The Source of the Isel at the Umbalkees:
At first, the Iseltrail runs across wide alpine grasslands full of flowers. A steep scarp, which was covered by the glacier just a few decades ago, marks the beginning of the arctic climate zone of Hohe Tauern National Park. The source of the Isel is finally reached at the ice front of the Umbalkees below the mighty Dreiherrenspitze (3499m) – the highlight of the hike. Here the Isel leaves the huge ice stream in a constantly changing glacier mouth and via Drava and Danube heads towards the Black Sea.
Born in the snow
Glaciers are a strange world of ice, rubble, insidious crevasses and at first frequently torrential streams, but also of gracefully intertwined sandars – sandy areas with islands in the glacier foreland that are constantly changed by the water. Glaciers are born in the cold: under metres of snow masses in the highest areas, pressure transforms the snow crystals into granular firn, which is gradually compressed to ice. Its enormous weight makes the ice slide downwards slowly. If enough ice is added quick enough from above, glaciers can reach down into the valleys.
Helpful water suppliers
No matter how threatening glaciers might appear, they also help people: In the upper glacier areas, the accumulation zone, they store water in the form of ice and release it again after many years in the ablation zone. Glaciers are gigantic water buffer storages that feed the rivers in summer with rain that fell in winter.
This melt water supplied by the glaciers guarantees plenty of water in many large Alpine rivers, even in summer. In hot, dry summers, when almost all of the winter snow on the mountains disappears, particularly much melt water accrues.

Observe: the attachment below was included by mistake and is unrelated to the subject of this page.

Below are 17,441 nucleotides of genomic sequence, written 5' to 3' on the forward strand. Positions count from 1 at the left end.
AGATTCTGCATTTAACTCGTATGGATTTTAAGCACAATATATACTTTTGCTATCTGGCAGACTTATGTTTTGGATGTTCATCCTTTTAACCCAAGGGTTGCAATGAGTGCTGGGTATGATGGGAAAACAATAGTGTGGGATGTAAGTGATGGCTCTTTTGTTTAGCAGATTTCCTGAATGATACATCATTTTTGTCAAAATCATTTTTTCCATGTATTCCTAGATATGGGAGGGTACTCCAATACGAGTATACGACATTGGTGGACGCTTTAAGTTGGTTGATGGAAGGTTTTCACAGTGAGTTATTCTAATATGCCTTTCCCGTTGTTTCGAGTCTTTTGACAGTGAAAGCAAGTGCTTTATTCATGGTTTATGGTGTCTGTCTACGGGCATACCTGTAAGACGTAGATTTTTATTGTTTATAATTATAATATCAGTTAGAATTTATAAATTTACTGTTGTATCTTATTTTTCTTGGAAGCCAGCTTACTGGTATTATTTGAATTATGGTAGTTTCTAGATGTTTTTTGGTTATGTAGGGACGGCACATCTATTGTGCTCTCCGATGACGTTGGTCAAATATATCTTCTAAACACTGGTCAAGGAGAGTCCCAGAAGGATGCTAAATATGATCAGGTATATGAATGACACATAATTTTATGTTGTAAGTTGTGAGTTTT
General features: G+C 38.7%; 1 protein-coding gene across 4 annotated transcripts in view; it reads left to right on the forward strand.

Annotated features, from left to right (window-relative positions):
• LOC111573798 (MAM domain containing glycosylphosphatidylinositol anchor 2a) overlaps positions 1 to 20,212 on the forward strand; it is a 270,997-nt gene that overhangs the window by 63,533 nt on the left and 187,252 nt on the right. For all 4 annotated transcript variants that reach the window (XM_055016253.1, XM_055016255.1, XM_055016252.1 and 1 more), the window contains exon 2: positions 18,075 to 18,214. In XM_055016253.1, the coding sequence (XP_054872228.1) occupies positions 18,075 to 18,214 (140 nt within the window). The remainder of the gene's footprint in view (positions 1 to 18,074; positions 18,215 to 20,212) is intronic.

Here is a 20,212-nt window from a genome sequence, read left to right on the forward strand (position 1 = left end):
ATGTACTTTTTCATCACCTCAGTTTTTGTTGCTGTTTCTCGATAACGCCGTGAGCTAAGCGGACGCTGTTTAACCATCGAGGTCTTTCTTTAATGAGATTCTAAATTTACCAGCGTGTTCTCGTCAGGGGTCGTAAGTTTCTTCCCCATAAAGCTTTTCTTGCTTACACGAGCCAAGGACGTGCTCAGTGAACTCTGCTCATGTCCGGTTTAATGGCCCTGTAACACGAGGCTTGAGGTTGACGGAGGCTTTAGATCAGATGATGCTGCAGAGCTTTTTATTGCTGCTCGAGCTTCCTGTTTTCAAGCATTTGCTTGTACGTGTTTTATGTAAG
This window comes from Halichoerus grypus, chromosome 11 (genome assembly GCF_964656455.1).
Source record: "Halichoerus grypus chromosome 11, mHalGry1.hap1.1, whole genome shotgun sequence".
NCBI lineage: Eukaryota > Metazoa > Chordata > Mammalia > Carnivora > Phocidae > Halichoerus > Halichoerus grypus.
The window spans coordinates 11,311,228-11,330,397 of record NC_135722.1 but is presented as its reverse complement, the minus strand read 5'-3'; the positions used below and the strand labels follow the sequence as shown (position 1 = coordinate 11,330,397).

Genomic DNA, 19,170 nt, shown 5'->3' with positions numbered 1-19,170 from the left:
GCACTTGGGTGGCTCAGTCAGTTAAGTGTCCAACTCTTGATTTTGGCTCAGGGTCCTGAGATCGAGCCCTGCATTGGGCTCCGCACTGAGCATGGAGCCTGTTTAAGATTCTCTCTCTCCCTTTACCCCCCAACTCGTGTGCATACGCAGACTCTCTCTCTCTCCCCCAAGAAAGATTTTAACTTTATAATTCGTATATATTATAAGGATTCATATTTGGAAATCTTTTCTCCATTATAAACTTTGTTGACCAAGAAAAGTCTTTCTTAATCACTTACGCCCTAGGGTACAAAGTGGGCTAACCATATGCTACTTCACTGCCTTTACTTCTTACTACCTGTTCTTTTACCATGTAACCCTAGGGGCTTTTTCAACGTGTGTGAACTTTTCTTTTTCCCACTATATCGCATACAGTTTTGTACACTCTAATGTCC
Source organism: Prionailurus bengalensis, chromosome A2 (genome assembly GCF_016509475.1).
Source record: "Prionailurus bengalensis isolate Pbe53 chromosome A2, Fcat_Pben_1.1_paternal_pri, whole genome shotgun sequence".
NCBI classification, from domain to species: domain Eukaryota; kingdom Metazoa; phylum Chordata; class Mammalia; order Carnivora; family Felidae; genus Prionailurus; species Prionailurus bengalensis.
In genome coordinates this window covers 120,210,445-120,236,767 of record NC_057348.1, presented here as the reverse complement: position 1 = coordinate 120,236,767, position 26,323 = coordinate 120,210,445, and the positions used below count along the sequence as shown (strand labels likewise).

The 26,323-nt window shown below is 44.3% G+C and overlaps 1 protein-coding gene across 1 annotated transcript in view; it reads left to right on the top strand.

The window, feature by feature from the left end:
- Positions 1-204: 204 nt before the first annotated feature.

Glaciers are therefore a kind of climate warning system: their recession is an indicator for global warming. The Umbalkees is also suffering from the climate crisis. The tongue of the Umbalkees has retreated by more than 700 metres since 1990 (glacial reports prepared by the OeAV/Austrian Alpine Association).
Climatologists assume that most glaciers in the Eastern Alps will have disappeared by the middle of the century. This does not only affect the beauty of the alpine mountains, it also has negative effects on the human world: if no melt water is supplied in summer, glacial rivers like the Isel will bring much less water into the lowlands. In addition, glaciers – together with the permafrost in the rock – stabilise the rock flanks. Slopes lose their stability due to the loss of glaciers, alpine dangers increase. And even the vegetation zones in the Alps are changing already: forests and alpine meadows are moving higher.
New, appealing setting
Due to climate change and the associated melting of the glaciers, a new landscape has formed and is still forming, which is also attractive in another way. The vegetation becomes barren, pioneer plants conquer inhospitable habitats of hardly earthy soil. The Iseltrail runs through this unique scenery to the glacier mouth, where the source of the Isel is located.